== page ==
As much as possible, focus on solving a problem rather than building something shiny. Make your solution as practical as possible, and if you can make it low tech, rejoice in the thought that it’ll be easier to justify financially.

Not everything needs an AI brain working gazillions of calculations behind the scenes.

4. Be cool

Before you ask, no, I’m not contradicting myself. You should not force a particular technology onto your solution, but once you have your solution, put a little effort into making it look nice.

This includes a nice, clean presentation, maybe with a 3D rendering of your concept. You could design a sleek cover or come up with a creative name or pleasing color scheme for your product.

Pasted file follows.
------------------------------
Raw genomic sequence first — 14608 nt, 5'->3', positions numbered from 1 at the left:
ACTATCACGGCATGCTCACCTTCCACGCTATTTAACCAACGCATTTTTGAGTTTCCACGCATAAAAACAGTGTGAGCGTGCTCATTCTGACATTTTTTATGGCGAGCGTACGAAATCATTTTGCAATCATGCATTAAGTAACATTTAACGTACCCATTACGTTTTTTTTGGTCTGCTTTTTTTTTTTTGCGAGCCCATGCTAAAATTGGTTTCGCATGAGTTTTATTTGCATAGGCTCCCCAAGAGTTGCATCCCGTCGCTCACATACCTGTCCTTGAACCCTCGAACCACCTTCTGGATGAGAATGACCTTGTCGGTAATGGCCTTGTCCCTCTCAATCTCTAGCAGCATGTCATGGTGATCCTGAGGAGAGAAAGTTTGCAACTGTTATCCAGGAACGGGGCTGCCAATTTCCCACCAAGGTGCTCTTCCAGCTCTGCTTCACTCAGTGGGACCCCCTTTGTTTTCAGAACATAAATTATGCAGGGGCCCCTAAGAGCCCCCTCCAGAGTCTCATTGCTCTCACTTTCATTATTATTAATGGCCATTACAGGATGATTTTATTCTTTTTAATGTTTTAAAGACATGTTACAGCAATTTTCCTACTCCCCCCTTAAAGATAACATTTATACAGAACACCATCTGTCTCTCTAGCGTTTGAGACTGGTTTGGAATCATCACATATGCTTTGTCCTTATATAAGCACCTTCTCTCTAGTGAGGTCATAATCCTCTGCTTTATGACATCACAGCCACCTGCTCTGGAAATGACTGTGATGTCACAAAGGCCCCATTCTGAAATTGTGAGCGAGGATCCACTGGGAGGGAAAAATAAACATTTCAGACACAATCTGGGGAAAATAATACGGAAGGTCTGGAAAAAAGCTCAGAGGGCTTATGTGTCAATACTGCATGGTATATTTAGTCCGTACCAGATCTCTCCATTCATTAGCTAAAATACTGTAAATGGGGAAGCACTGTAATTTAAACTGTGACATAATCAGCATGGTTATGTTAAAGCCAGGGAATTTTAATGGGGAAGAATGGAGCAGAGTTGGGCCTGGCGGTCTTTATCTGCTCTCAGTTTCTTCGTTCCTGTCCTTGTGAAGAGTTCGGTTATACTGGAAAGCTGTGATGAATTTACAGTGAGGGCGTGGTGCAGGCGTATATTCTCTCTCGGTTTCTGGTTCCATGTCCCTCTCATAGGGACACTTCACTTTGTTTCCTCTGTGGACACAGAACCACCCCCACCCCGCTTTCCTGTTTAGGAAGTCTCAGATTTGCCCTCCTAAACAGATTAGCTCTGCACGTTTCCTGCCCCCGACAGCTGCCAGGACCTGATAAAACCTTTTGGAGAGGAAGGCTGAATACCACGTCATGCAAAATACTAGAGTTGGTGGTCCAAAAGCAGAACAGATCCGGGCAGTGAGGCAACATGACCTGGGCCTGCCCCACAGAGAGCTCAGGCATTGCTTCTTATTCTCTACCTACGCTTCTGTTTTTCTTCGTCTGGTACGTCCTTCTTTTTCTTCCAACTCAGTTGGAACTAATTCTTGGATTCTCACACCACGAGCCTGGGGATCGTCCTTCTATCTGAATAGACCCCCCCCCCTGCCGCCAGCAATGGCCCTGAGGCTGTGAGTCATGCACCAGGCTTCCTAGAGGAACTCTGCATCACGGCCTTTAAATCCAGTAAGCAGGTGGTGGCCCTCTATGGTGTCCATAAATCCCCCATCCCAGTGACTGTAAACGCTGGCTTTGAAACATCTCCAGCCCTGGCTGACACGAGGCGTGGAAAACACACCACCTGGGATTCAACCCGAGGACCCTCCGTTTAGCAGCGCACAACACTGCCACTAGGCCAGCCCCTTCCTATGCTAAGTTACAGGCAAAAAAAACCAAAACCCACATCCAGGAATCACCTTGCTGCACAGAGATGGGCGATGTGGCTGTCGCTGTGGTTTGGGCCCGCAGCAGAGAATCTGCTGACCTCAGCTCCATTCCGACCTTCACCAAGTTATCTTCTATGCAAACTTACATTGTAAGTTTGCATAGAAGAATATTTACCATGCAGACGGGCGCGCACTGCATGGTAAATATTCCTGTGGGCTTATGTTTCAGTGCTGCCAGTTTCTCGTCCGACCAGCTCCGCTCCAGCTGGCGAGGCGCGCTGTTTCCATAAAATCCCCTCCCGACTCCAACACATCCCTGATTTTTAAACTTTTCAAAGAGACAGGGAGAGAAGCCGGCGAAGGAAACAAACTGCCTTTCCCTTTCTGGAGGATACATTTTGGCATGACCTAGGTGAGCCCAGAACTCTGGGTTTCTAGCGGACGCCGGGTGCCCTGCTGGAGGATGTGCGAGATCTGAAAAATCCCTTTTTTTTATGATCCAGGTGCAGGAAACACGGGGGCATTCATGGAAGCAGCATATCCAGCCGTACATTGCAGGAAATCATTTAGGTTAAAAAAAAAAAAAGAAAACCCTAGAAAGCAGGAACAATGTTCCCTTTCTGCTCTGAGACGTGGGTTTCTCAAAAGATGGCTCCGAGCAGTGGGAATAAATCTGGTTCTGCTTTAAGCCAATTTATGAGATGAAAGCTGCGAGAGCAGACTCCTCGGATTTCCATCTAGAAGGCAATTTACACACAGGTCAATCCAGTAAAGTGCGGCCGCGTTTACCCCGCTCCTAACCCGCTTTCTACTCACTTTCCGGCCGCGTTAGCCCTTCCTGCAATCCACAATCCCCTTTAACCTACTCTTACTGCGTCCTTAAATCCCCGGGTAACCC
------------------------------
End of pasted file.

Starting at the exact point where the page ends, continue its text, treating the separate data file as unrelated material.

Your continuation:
As much as hardcore business people see through theatrics, looks do matter – especially if your product requires public acceptance.

If your robot looks like a killing machine full of gears and sharp edges or your drone looks like it was built with junkyard spares, it’s probably not going viral – at least not for the right reasons.

5. No shortcuts

When you’ve had enough and think you’ve reached your limit, keep going past it. You’re not going to wake up tomorrow and realize you’ve become Leonardo Da Vinci.

But it gets easier.

When somebody calls you crazy (assuming they say it with a kind smile), it probably means you’re on the right path to unleashing your creative genius.

The world – especially the corporate world – is powered by real innovation. So why don’t you give this new mindset a try?

Challenge your assumptions and push past boundaries. The world needs your ideas.

Julio Gil is an Innovation and Advanced Technology Manager, based in Eindhoven, The Netherlands.